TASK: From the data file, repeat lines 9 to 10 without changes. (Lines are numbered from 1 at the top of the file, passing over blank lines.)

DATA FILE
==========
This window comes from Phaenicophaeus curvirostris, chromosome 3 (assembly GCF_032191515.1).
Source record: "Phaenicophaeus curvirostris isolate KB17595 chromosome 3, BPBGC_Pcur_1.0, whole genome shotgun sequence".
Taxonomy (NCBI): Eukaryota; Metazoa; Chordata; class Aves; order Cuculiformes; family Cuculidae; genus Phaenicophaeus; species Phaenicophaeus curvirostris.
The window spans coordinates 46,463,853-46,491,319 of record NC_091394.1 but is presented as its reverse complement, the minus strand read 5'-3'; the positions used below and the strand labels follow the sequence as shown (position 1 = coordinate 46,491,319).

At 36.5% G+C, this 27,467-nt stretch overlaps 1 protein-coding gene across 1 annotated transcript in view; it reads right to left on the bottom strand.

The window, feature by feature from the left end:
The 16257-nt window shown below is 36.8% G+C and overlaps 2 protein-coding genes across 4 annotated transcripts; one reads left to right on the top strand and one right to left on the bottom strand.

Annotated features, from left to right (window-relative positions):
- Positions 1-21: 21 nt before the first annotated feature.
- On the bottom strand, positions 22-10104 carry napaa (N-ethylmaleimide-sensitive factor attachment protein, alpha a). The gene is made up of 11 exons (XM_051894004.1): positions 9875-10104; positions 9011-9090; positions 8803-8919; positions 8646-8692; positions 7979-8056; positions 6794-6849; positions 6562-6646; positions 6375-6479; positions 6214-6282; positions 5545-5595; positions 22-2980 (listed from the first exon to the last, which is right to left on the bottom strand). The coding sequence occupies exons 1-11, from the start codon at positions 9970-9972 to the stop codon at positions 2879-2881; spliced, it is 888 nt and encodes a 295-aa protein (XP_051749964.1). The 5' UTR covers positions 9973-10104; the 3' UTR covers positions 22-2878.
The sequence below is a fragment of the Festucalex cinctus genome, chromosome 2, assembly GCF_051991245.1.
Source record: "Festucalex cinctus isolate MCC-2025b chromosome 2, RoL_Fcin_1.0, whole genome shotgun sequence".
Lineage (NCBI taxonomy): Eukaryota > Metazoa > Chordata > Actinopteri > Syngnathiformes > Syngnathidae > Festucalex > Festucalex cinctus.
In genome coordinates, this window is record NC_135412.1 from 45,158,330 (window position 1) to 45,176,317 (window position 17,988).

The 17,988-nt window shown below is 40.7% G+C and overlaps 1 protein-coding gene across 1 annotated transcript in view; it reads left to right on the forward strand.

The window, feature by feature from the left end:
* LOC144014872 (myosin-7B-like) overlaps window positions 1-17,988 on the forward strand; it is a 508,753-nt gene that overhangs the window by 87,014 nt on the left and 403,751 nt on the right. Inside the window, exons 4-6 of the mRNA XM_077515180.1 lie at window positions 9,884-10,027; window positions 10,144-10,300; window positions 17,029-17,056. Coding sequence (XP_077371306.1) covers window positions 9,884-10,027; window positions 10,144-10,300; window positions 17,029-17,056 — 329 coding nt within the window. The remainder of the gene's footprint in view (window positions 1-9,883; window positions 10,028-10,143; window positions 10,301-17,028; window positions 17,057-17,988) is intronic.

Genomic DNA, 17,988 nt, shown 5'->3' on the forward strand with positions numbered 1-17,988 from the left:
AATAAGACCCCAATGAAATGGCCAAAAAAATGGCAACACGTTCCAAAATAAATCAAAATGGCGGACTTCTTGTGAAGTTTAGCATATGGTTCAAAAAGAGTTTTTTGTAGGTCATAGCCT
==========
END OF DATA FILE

- Positions 1-21: 21 nt before the first annotated feature.
- On the bottom strand, positions 22-10104 carry napaa (N-ethylmaleimide-sensitive factor attachment protein, alpha a). The gene is made up of 11 exons (XM_051894004.1): positions 9875-10104; positions 9011-9090; positions 8803-8919; positions 8646-8692; positions 7979-8056; positions 6794-6849; positions 6562-6646; positions 6375-6479; positions 6214-6282; positions 5545-5595; positions 22-2980 (listed from the first exon to the last, which is right to left on the bottom strand). The coding sequence occupies exons 1-11, from the start codon at positions 9970-9972 to the stop codon at positions 2879-2881; spliced, it is 888 nt and encodes a 295-aa protein (XP_051749964.1). The 5' UTR covers positions 9973-10104; the 3' UTR covers positions 22-2878.